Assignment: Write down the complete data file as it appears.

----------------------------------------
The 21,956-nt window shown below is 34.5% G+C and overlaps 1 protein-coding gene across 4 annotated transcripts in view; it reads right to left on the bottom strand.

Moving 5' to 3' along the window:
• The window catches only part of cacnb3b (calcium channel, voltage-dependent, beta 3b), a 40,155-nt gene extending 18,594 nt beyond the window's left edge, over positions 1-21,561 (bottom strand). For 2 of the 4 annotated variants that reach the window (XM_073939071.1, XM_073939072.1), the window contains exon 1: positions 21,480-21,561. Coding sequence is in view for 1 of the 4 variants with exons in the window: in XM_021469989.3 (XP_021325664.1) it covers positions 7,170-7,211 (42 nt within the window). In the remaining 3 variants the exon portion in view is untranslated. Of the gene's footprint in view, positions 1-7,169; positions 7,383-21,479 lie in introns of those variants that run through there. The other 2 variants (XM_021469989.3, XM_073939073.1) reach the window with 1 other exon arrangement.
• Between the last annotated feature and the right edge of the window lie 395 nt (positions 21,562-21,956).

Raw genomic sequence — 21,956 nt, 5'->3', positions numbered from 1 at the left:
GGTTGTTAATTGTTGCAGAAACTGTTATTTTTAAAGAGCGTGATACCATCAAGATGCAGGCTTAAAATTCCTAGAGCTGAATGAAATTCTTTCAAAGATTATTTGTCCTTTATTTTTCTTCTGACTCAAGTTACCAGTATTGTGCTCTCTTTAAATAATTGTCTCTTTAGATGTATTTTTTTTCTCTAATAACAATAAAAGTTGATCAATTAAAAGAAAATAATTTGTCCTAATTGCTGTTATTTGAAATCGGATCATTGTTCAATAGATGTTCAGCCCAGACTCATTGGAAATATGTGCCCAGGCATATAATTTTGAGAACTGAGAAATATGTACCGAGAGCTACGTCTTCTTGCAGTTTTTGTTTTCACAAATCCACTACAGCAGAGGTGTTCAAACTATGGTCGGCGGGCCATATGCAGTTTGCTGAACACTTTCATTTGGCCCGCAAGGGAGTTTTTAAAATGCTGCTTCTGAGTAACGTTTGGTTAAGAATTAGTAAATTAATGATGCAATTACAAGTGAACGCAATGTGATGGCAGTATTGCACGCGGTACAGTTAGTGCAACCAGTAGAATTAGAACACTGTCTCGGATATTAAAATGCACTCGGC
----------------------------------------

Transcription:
The 21,956-nt window shown below is 34.5% G+C and overlaps 1 protein-coding gene across 4 annotated transcripts in view; it reads right to left on the bottom strand.

Moving 5' to 3' along the window:
• The window catches only part of cacnb3b (calcium channel, voltage-dependent, beta 3b), a 40,155-nt gene extending 18,594 nt beyond the window's left edge, over positions 1-21,561 (bottom strand). For 2 of the 4 annotated variants that reach the window (XM_073939071.1, XM_073939072.1), the window contains exon 1: positions 21,480-21,561. Coding sequence is in view for 1 of the 4 variants with exons in the window: in XM_021469989.3 (XP_021325664.1) it covers positions 7,170-7,211 (42 nt within the window). In the remaining 3 variants the exon portion in view is untranslated. Of the gene's footprint in view, positions 1-7,169; positions 7,383-21,479 lie in introns of those variants that run through there. The other 2 variants (XM_021469989.3, XM_073939073.1) reach the window with 1 other exon arrangement.
• Between the last annotated feature and the right edge of the window lie 395 nt (positions 21,562-21,956).

Raw genomic sequence — 21,956 nt, 5'->3', positions numbered from 1 at the left:
GGTTGTTAATTGTTGCAGAAACTGTTATTTTTAAAGAGCGTGATACCATCAAGATGCAGGCTTAAAATTCCTAGAGCTGAATGAAATTCTTTCAAAGATTATTTGTCCTTTATTTTTCTTCTGACTCAAGTTACCAGTATTGTGCTCTCTTTAAATAATTGTCTCTTTAGATGTATTTTTTTTCTCTAATAACAATAAAAGTTGATCAATTAAAAGAAAATAATTTGTCCTAATTGCTGTTATTTGAAATCGGATCATTGTTCAATAGATGTTCAGCCCAGACTCATTGGAAATATGTGCCCAGGCATATAATTTTGAGAACTGAGAAATATGTACCGAGAGCTACGTCTTCTTGCAGTTTTTGTTTTCACAAATCCACTACAGCAGAGGTGTTCAAACTATGGTCGGCGGGCCATATGCAGTTTGCTGAACACTTTCATTTGGCCCGCAAGGGAGTTTTTAAAATGCTGCTTCTGAGTAACGTTTGGTTAAGAATTAGTAAATTAATGATGCAATTACAAGTGAACGCAATGTGATGGCAGTATTGCACGCGGTACAGTTAGTGCAACCAGTAGAATTAGAACACTGTCTCGGATATTAAAATGCACTCGGC